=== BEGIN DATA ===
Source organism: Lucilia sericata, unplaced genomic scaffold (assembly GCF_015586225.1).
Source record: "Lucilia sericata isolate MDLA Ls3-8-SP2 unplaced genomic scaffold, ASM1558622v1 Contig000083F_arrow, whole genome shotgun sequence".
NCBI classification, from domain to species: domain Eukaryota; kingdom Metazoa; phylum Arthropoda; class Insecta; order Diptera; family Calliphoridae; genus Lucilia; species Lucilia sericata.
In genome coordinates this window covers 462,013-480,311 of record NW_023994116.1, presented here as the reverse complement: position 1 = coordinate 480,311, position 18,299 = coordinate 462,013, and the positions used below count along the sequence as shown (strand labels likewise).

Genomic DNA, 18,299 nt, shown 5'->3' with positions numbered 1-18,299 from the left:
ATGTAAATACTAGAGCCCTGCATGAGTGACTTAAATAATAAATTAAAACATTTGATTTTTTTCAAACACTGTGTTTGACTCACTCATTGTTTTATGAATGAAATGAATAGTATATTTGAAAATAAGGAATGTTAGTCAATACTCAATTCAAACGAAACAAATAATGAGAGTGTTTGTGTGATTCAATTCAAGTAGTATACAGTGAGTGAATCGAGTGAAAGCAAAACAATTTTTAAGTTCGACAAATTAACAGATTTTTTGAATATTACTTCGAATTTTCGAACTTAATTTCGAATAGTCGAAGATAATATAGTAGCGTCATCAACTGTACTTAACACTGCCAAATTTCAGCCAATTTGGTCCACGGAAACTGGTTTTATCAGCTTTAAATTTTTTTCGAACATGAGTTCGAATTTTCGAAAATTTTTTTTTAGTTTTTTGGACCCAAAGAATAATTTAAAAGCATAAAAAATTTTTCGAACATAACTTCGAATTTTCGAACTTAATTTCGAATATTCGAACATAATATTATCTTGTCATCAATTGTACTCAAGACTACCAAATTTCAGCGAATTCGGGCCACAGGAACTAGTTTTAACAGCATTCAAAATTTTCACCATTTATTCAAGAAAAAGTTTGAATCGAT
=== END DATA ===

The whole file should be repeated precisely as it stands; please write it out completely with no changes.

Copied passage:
Source organism: Lucilia sericata, unplaced genomic scaffold (assembly GCF_015586225.1).
Source record: "Lucilia sericata isolate MDLA Ls3-8-SP2 unplaced genomic scaffold, ASM1558622v1 Contig000083F_arrow, whole genome shotgun sequence".
NCBI classification, from domain to species: domain Eukaryota; kingdom Metazoa; phylum Arthropoda; class Insecta; order Diptera; family Calliphoridae; genus Lucilia; species Lucilia sericata.
In genome coordinates this window covers 462,013-480,311 of record NW_023994116.1, presented here as the reverse complement: position 1 = coordinate 480,311, position 18,299 = coordinate 462,013, and the positions used below count along the sequence as shown (strand labels likewise).

Genomic DNA, 18,299 nt, shown 5'->3' with positions numbered 1-18,299 from the left:
ATGTAAATACTAGAGCCCTGCATGAGTGACTTAAATAATAAATTAAAACATTTGATTTTTTTCAAACACTGTGTTTGACTCACTCATTGTTTTATGAATGAAATGAATAGTATATTTGAAAATAAGGAATGTTAGTCAATACTCAATTCAAACGAAACAAATAATGAGAGTGTTTGTGTGATTCAATTCAAGTAGTATACAGTGAGTGAATCGAGTGAAAGCAAAACAATTTTTAAGTTCGACAAATTAACAGATTTTTTGAATATTACTTCGAATTTTCGAACTTAATTTCGAATAGTCGAAGATAATATAGTAGCGTCATCAACTGTACTTAACACTGCCAAATTTCAGCCAATTTGGTCCACGGAAACTGGTTTTATCAGCTTTAAATTTTTTTCGAACATGAGTTCGAATTTTCGAAAATTTTTTTTTAGTTTTTTGGACCCAAAGAATAATTTAAAAGCATAAAAAATTTTTCGAACATAACTTCGAATTTTCGAACTTAATTTCGAATATTCGAACATAATATTATCTTGTCATCAATTGTACTCAAGACTACCAAATTTCAGCGAATTCGGGCCACAGGAACTAGTTTTAACAGCATTCAAAATTTTCACCATTTATTCAAGAAAAAGTTTGAATCGAT